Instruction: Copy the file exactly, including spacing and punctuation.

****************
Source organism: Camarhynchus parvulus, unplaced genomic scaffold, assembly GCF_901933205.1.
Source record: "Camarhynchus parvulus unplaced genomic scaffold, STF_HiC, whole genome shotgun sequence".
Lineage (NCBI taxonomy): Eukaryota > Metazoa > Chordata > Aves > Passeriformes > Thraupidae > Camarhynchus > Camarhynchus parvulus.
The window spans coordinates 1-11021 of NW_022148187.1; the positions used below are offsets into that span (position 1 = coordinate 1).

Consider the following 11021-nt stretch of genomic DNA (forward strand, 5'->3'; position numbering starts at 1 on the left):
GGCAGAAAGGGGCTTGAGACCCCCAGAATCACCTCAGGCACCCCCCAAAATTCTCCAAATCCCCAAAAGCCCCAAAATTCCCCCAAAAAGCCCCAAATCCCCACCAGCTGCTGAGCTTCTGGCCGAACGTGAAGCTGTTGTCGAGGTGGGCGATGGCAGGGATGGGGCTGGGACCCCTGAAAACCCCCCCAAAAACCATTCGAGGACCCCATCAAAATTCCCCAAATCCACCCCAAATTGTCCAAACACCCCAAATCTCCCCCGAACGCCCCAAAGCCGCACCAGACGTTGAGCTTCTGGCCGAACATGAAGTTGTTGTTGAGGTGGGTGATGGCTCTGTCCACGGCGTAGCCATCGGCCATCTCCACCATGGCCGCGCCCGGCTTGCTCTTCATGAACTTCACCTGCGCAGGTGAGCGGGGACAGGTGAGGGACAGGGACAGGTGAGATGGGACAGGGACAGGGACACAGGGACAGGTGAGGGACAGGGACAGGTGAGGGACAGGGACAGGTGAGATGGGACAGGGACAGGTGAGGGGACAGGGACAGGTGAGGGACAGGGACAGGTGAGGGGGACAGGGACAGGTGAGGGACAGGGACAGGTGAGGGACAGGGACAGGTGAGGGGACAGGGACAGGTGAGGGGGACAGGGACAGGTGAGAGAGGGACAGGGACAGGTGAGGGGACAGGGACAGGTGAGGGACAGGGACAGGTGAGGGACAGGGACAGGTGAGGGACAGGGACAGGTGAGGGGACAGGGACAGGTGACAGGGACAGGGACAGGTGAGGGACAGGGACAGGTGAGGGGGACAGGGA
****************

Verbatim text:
Source organism: Camarhynchus parvulus, unplaced genomic scaffold, assembly GCF_901933205.1.
Source record: "Camarhynchus parvulus unplaced genomic scaffold, STF_HiC, whole genome shotgun sequence".
Lineage (NCBI taxonomy): Eukaryota > Metazoa > Chordata > Aves > Passeriformes > Thraupidae > Camarhynchus > Camarhynchus parvulus.
The window spans coordinates 1-11021 of NW_022148187.1; the positions used below are offsets into that span (position 1 = coordinate 1).

Consider the following 11021-nt stretch of genomic DNA (forward strand, 5'->3'; position numbering starts at 1 on the left):
GGCAGAAAGGGGCTTGAGACCCCCAGAATCACCTCAGGCACCCCCCAAAATTCTCCAAATCCCCAAAAGCCCCAAAATTCCCCCAAAAAGCCCCAAATCCCCACCAGCTGCTGAGCTTCTGGCCGAACGTGAAGCTGTTGTCGAGGTGGGCGATGGCAGGGATGGGGCTGGGACCCCTGAAAACCCCCCCAAAAACCATTCGAGGACCCCATCAAAATTCCCCAAATCCACCCCAAATTGTCCAAACACCCCAAATCTCCCCCGAACGCCCCAAAGCCGCACCAGACGTTGAGCTTCTGGCCGAACATGAAGTTGTTGTTGAGGTGGGTGATGGCTCTGTCCACGGCGTAGCCATCGGCCATCTCCACCATGGCCGCGCCCGGCTTGCTCTTCATGAACTTCACCTGCGCAGGTGAGCGGGGACAGGTGAGGGACAGGGACAGGTGAGATGGGACAGGGACAGGGACACAGGGACAGGTGAGGGACAGGGACAGGTGAGGGACAGGGACAGGTGAGATGGGACAGGGACAGGTGAGGGGACAGGGACAGGTGAGGGACAGGGACAGGTGAGGGGGACAGGGACAGGTGAGGGACAGGGACAGGTGAGGGACAGGGACAGGTGAGGGGACAGGGACAGGTGAGGGGGACAGGGACAGGTGAGAGAGGGACAGGGACAGGTGAGGGGACAGGGACAGGTGAGGGACAGGGACAGGTGAGGGACAGGGACAGGTGAGGGACAGGGACAGGTGAGGGGACAGGGACAGGTGACAGGGACAGGGACAGGTGAGGGACAGGGACAGGTGAGGGGGACAGGGA